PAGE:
Southern California Off-Shore RangE (SCORE)
|The Southern California Offshore Range (SCORE) is a region off the coast of California where naval operations are frequently conducted. It is also known to be abundant in marine mammals. The SCORE project was designed to determine the feasibility of acoustic monitoring for marine mammals within the Navy’s SCORE region. The research objective was to assess the detection and classification of marine mammals by acoustic methods, both continuous and ship based, in comparison with conventional ship based and aerial visual methods.|
| The SCORE project began in 2000 in collaboration with Cascadia Research Collective and NOAA Southwest Fisheries Science Center. This project was funded by the U.S Navy Strategic Environmental Research and Development Program (SERDP) and the Chief of Naval Operations- N45. The project was also supported by the Channel Islands National Marine Sanctuary.
Assessing the size of marine mammal populations has traditionally relied on visual surveys alone, but the addition of acoustic monitoring can complement these surveys if reliable protocols can be formulated and calibrated against visual techniques. Several fundamental issues must be resolved before acoustic monitoring can be reliably applied to marine mammal assessment. We conducted acoustic and visual surveys of marine mammals in the SCORE region to address the following questions:
1. What acoustic signals are produced seasonally by marine mammals in this region?
2. Can these signals be associated with particular marine mammal species?
3. Can these signals be detected and classified sufficiently well to allow tracking? Or
inversely, what density of acoustic sensors are required to monitor these animals?
4. How often do individual marine mammals vocalize and how variable is their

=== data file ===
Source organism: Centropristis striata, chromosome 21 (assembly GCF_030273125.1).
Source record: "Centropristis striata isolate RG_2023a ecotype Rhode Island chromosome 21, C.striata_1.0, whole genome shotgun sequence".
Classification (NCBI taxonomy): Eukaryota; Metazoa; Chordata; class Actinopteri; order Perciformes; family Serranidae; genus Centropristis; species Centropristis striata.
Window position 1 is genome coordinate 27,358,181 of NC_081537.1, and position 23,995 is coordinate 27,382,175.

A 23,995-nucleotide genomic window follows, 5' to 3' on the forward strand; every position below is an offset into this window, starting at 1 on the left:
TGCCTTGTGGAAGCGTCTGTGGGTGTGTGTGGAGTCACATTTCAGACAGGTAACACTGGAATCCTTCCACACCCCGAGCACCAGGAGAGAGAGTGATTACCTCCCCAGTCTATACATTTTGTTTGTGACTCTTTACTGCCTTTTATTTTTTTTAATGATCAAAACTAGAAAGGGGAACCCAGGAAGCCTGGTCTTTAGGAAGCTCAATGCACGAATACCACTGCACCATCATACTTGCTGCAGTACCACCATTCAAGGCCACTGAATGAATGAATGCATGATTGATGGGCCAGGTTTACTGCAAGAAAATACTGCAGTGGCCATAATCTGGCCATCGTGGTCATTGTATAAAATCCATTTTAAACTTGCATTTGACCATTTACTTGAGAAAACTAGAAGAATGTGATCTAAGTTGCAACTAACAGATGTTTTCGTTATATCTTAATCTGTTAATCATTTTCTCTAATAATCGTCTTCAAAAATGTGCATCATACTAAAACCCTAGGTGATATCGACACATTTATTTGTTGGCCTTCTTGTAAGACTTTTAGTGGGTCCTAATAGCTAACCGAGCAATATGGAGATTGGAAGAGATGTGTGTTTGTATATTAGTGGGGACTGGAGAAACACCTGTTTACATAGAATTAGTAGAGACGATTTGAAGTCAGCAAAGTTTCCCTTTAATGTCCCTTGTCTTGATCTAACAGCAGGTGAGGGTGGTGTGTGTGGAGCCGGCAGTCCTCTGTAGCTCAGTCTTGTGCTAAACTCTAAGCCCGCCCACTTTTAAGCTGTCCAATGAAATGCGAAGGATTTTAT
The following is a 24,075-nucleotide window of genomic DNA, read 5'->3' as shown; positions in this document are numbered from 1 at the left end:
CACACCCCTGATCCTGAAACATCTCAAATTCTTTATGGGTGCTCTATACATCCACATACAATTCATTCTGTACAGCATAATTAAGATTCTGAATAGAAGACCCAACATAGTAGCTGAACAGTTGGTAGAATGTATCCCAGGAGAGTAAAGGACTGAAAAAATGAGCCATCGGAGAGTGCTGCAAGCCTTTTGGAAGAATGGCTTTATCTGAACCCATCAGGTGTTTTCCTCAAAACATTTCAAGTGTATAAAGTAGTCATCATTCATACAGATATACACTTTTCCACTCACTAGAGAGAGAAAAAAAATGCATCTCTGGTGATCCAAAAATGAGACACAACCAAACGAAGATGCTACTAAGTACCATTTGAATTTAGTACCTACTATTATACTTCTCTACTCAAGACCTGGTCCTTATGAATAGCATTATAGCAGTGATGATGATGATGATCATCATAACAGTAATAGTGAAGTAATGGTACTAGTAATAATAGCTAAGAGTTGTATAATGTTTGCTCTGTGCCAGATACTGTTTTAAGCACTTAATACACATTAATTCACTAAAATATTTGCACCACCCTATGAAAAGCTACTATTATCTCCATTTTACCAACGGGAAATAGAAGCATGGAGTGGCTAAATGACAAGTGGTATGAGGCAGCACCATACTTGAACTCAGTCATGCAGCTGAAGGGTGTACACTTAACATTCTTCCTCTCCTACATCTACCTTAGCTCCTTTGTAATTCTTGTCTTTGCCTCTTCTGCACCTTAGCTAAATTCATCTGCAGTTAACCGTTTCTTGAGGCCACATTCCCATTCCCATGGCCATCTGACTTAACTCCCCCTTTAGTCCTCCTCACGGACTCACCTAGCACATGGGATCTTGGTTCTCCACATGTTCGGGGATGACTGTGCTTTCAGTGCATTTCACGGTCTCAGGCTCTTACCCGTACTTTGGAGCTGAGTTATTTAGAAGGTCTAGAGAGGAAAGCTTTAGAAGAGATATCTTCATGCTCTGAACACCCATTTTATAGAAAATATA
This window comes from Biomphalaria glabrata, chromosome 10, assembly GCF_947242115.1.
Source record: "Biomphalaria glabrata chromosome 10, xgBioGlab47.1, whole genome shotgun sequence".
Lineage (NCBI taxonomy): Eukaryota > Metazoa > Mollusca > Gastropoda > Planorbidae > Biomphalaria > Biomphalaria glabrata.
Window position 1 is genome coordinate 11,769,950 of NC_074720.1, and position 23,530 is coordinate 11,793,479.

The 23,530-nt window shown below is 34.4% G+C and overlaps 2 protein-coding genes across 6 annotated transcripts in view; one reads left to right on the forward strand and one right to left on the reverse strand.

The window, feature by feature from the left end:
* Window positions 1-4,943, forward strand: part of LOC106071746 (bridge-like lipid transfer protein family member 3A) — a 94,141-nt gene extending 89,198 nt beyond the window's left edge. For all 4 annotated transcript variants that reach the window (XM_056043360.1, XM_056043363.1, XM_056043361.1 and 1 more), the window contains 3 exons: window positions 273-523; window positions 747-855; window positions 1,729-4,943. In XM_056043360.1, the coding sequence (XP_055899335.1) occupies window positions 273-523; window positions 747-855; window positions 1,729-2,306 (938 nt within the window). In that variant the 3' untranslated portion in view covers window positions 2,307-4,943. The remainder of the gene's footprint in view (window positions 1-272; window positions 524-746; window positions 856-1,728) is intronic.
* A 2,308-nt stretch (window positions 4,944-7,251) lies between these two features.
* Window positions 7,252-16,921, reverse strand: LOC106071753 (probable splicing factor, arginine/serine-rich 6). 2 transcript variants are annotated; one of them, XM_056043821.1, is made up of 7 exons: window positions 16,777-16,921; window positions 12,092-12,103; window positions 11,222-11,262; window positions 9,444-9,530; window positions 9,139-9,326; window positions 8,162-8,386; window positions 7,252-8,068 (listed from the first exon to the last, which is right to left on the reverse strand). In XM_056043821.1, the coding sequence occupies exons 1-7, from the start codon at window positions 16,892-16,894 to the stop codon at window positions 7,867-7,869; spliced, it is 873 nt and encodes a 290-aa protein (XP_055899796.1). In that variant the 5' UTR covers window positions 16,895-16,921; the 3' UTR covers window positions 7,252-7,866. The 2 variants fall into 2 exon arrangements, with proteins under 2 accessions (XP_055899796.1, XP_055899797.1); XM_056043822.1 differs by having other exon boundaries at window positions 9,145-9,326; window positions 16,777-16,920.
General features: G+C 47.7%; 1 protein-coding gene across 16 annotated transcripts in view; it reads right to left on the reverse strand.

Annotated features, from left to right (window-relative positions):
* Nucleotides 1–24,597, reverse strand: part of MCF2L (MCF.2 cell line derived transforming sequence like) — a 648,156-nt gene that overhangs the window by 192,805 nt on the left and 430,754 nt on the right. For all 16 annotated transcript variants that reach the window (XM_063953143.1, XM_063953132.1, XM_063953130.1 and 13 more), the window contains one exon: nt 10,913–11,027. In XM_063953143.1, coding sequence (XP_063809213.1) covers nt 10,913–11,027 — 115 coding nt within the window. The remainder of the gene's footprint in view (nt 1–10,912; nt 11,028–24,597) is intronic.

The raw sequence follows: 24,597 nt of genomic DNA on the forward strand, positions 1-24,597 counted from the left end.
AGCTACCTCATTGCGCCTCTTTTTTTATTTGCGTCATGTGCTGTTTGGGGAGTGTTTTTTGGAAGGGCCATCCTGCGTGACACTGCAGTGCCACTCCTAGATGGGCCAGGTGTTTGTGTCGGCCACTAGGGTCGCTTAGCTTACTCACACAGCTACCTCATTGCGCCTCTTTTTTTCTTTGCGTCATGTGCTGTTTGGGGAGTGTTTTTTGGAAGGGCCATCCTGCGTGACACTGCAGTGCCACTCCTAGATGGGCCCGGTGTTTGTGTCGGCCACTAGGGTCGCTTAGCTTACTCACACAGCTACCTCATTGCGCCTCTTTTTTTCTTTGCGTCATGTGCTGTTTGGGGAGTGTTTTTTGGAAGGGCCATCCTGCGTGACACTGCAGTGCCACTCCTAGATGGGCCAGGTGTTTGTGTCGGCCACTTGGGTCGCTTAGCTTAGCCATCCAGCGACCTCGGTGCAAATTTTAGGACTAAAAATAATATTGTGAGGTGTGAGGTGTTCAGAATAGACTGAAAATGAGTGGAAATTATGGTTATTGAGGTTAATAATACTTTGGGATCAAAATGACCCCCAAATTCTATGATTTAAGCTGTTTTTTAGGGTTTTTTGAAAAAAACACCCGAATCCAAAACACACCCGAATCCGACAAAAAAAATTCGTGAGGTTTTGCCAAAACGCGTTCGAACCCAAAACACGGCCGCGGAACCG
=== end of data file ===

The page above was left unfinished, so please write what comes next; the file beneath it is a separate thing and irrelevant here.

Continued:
vocalization behavior? Is gender an important factor in determining vocalization
5. Can the number of animals in a given region be estimated from acoustic data? Can
acoustic estimates improve the abundance estimates derived strictly from visual
6. What behavioral information might be obtained from acoustic and visual monitoring?
7. Is it possible to relate animal activity to an event, such as a ship passage? The long
range goal is to analysis of what happens to animals following some naval activity.
8. Can acoustic monitoring be used to mitigate a potentially harmful event?
9. Can satellite and other environmental data (temperature, biomass/ocean color,
currents) provide a predictive habitat model correlating with animal presence and
Because the SCORE region is “on our doorstep” we were able to use the region not only to address the above questions, but also to test and use new instrumentation. Acoustic Recording Packages (ARPs) and the Bioacoustic Probe (BProbe) were first used in this region, providing many insights in the vocalization types, rates, and associated behaviors for several baleen whale species.
|Credit: Erin Oleson|